'Tactical nannies': Vets as child care providers?

NEED TO KNOW
  • A former SEAL is starting a 'Tactical Nannies' business that recruits female military vets
  • Supporters say it's a great opportunity for employment
'Tactical nannies': Vets as child care providers?

It makes sense, if you think about it. Who better to take care of your child than a problem-solving, time-tested veteran with a background check and years of service under her belt? Oh, and she could be armed, if you wanted her to be.

Jonathan Gilliam, a former Navy SEAL, got the idea for "Tactical Nannies" after seeing so many highly qualified veterans struggling to find work. He said it's actually a perfect opportunity for families to get a "nanny" they can trust, and for female veterans to put their military skills to good (and perhaps much more benign) use. Not to mention, Gilliam estimates pay could be up to $100,000 a year.

Melissa Fraga is the prototype for Gilliam's "Tactical Nannies" program. She tells HLN affiliate WTKR that, after she finished her service in the Army Reserve, it was difficult to find a job. "When you tell them you are a veteran, they’re like, oh we would love to hire you because you are a veteran, but you don’t have the degree that we want you to have,” she says. "...I think it is an awesome opportunity to be able to use not only my military experience, but also my personal life experience."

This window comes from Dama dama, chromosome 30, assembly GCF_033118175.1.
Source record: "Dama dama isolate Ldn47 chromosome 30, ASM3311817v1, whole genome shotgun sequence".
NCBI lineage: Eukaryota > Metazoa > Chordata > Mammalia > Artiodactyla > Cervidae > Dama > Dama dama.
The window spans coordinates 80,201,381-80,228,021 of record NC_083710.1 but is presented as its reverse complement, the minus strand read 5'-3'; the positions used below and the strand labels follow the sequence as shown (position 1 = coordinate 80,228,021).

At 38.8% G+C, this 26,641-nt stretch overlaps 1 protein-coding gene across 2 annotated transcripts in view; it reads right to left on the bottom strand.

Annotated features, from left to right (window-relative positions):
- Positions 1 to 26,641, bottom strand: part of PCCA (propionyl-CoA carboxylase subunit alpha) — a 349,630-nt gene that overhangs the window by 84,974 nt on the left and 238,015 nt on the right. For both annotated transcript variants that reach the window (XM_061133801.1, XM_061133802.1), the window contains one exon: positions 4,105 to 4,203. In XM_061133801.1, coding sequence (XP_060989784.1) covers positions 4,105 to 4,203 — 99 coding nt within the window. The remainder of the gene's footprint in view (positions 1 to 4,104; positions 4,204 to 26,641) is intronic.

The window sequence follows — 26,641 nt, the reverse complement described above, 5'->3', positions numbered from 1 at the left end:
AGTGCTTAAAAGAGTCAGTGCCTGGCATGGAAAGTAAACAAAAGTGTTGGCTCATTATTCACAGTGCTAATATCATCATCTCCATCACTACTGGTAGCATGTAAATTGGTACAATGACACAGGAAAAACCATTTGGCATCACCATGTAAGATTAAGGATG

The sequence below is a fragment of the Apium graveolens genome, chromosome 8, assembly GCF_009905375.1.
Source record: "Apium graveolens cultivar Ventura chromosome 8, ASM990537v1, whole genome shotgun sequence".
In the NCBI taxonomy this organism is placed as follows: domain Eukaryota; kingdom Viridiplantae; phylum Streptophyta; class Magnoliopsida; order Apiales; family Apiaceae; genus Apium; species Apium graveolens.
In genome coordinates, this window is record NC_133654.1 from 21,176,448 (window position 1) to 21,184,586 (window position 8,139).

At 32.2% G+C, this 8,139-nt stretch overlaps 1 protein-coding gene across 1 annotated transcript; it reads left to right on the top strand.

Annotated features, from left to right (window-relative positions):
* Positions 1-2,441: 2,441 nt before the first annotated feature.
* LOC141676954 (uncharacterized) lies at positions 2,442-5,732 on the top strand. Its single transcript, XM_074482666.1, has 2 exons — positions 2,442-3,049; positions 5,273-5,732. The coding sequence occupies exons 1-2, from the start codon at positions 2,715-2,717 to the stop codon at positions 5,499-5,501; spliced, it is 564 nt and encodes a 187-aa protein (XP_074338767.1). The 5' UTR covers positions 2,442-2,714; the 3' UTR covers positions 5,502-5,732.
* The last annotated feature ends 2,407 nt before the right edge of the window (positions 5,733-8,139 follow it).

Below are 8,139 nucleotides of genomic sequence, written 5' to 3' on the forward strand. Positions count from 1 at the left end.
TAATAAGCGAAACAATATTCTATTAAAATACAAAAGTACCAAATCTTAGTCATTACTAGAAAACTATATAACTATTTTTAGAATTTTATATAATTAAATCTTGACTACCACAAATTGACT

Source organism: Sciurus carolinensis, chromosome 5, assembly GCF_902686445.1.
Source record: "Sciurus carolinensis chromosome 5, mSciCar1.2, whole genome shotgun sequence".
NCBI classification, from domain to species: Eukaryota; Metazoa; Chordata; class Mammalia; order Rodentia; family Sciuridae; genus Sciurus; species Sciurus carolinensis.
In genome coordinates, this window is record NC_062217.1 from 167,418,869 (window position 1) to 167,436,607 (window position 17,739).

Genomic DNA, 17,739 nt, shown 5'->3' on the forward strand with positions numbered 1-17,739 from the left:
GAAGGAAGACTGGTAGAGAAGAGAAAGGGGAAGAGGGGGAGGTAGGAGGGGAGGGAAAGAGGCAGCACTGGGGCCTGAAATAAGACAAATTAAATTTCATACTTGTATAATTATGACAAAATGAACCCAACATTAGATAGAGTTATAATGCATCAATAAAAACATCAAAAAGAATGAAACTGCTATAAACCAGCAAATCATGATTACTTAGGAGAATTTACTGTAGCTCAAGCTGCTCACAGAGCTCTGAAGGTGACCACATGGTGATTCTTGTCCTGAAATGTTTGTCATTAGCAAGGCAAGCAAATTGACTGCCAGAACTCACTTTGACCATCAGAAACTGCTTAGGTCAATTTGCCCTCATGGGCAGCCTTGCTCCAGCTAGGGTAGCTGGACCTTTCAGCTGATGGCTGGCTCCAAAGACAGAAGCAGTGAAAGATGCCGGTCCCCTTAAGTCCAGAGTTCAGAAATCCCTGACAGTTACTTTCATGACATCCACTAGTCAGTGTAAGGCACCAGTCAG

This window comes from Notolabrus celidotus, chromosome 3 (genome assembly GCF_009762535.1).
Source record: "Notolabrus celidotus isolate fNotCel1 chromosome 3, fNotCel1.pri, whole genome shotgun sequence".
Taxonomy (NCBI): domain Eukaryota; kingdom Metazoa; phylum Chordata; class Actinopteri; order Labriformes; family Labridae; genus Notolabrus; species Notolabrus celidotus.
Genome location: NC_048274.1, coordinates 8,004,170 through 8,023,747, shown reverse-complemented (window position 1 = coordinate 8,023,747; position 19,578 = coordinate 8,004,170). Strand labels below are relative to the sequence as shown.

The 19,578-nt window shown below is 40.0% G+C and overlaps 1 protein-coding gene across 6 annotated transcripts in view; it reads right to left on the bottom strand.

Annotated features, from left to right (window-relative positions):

The idea appeals to moms, too. Lyndsay Westby-Gibson, a mom and retired Navy lieutenant, says there are few people she would trust more with her children. "You know they’ve been vetted. You know they have experience dealing with crisis. You know they have been given a tremendous amount of responsibility and they can be trusted," she says.

This isn't the first project Gilliam has started with American veterans in mind. He heads up a company called United States Continued Service, which pairs veterans with private sector employers. To learn more about his efforts, visit ContinuedService.com.

So what do you think? Would you hire a highly trained vet to go from "lock and load" to Rock-a-bye?

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